My friend Jon Shayne sent me a link to a Jon Stewart piece on the $500m loan to Solyndra, found on Greg Mankiw's blog under the heading "The Problem With Industrial Policy."  It does seem that the Solyndra loan was scandalous: analysts had warned the company's business model was fundamentally flawed and a key Solyndra advisor was a big Obama fundraiser and had several high level White House meetings before the loan went through.

But is this an indictment of industrial policy as a whole?  Conventional wisdom holds that "industrial policy" is politically toxic in the U.S.  Yet, in just the last couple of weeks a series of articles have come out in The Economist, Forbes, and the New York Times that suggest we should rethink our laissez faire stance on government intervention in the market.

Of course, we have long recognized that Japan and South Korea and China have effectively used industrial policy to enter and frequently come to dominate particular markets.  But the sense has been that what works in Asia won't work here.

The Economist's recent article "Workers and (Business) Unite!", for example, argues that there is a lot to be said for the Obama proposals for an infrastructure bank and job training programs.  To quote: "this may look like meddling, and close to tacit industrial policy, but it is practical."  And The Economist does not make such pronouncements lightly.
Jon Gertner in the NY Times Magazine points out that the new economy actually does not employ many folks: a couple of thousand at Facebook, 30,000 at Google.  But old-school manufacturers work on whole other magnitude: GM directly employs 200,000 and probably several times that with suppliers and related businesses

So why is "industrial policy" so politically toxic?  It need not imply a command-and-control market, but following and helping the market in areas that are in our national interests.  Indeed the strongest case is just that: national interest.  Is it in our national interests that so much of our computer technology and memory is made abroad?

Gertner writes about large-scale lithium-ion battery manufacturers starting up in the U.S.  This is technology developed at MIT and the Univ of Texas but used primarily by manufacturers in China and Korea.  It is great that we are the source of the intellectual property and scientific discoveries, but this doesn't help combat widespread employment.  Even with our advanced knowledge economy, only a small fraction of our 300m citizens will work in MIT labs.  Widespread jobs requires a different approach.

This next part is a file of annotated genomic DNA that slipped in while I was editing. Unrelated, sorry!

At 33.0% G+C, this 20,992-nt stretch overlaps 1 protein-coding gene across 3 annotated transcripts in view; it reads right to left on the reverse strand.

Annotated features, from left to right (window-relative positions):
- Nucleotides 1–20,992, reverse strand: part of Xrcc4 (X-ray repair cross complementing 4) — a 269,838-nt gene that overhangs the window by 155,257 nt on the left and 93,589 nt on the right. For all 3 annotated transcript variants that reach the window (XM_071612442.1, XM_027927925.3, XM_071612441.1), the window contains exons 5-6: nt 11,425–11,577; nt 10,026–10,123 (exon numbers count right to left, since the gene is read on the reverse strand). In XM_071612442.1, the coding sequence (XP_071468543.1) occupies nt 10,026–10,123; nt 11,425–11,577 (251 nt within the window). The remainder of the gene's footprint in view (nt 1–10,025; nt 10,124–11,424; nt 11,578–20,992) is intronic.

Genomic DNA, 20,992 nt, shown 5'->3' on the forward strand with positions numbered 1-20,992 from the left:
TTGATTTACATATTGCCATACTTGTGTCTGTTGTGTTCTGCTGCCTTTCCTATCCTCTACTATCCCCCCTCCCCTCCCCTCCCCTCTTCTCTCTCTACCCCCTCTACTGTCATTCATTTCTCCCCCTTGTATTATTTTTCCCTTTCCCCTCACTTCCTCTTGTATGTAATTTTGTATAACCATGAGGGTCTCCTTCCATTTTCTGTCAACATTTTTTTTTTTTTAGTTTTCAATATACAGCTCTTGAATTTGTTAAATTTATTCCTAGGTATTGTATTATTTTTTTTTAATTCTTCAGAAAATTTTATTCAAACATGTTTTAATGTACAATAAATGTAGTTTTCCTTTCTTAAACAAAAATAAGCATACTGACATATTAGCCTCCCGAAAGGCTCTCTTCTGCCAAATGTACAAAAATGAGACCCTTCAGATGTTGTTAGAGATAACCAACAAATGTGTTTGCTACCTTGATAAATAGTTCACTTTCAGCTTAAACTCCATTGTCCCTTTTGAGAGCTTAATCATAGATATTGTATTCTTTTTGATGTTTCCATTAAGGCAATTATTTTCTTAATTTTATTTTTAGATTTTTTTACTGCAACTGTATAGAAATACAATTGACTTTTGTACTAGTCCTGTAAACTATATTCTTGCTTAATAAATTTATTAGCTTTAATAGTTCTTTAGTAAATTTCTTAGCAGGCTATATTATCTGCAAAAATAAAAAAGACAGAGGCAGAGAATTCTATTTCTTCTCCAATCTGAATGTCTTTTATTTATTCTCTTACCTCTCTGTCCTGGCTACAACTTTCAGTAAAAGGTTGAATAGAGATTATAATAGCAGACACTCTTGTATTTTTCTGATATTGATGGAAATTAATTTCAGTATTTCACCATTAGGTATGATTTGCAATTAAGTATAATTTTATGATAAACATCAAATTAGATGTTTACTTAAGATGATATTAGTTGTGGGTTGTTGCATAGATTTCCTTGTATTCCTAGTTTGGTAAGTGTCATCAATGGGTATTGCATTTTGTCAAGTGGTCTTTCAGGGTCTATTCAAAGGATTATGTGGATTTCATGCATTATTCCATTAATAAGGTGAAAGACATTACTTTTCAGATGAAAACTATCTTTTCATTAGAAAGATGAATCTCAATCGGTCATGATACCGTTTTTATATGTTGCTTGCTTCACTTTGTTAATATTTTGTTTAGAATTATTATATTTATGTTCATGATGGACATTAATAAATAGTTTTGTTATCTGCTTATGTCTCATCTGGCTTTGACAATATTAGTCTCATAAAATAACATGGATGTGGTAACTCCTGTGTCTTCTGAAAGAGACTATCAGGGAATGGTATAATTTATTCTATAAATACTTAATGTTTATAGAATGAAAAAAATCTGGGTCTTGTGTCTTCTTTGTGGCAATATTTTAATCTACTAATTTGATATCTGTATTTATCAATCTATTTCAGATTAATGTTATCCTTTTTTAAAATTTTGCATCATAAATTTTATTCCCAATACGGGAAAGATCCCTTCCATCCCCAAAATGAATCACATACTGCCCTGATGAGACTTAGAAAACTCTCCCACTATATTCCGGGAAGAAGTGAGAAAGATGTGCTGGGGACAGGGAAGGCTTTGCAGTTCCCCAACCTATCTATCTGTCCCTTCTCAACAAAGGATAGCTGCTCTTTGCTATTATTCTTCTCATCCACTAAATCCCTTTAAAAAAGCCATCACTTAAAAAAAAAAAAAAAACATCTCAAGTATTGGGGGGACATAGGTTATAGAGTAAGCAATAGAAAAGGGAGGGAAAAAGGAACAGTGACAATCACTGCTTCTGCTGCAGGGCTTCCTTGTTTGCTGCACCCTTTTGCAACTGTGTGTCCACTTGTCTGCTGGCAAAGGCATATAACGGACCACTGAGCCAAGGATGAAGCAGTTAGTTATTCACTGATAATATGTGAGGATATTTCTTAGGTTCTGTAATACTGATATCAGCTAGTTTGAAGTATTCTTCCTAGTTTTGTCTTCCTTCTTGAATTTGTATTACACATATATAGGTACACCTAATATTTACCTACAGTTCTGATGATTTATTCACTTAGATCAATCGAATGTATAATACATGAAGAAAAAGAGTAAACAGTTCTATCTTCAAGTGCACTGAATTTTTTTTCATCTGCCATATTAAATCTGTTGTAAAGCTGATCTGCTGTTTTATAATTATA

Stephen Denning, writing in Forbes, spells out "Why Amazon Can't Make the Kindle in America."  As it turns out we just down have the capacity to build the high-tech displays or underlying semiconductors or even the lithium ion batteries required.  Denning cites an influential Harvard Business Review article by Gary Pisano and Willy Shih who argue that actually manufacturing is fundamentally tied to innovation and that "an economy that lacks an infrastructure for advanced process engineering and manufacturing will lose its ability to innovate."

Thursday, September 1, 2011

WSJ: Germany's Socialist Tendencies Stimulate Economic Growth

In previous posts I have been arguing that there are structural reasons Germany has fared so well in the global recession, and that the U.S. has a lot to learn from this Old Europe political economy.  Still, I was surprised to read today's Wall Street Journal article "Germany's Resiliency Buoys Europe," whose authors praise the country's "cozy labor relations" and a "government program that compensated workers on short hours for their lost wages" for their role in fostering sustained growth over the long haul. 

Indeed, the "co-determination" system in which labor is well represented up to the board level in companies and the "kurzarbeit" program that subsides reduced hours and wages in slowdowns to prevent layoffs have, both of which looked a bit daft to many Americans ten years ago, proved a powerful inoculation in the downturn.

Another key factor has been Germany's staid, and quasi-public, internal banking system (see posts below about the Sparkasse and Landesbank structure).  This was the subject of an odd profile by Michael Lewis in last month's Vanity Fair.  He takes a strange scatological angle on the whole affair, based on reading Allan Dundes Life is Like a Chicken Coop Ladder, a book of folklore I have actually used in class before.  But if we can leave all the shit behind, Lewis offers a sharp analysis of the German banking involvement in the exotic instruments that led up to the 2008 crisis: there was no such lucrative market at home (just old fashioned collateralized lending), and so a few adventurous banks invested heavily to get the returns their American peers were reaping.  As Lewis paints it, the German bankers were seen as as gullible (at best) by the slick U.S. investment bankers who sold then CDOs and other high return instruments.  And they got hit hard, but on the domestic front credit tighten up a bit for a while, but things more or less continued as the conservative pace of before.  

Alberto Fuguet, Chilean filmmaker and literary figure, goes looking for the Nashville that Robert Altman didn't find

Alberto Fuguet, Chilean filmmaker and literary figure, goes looking for the Nashville that Robert Altman didn't find: My Own Private Nashville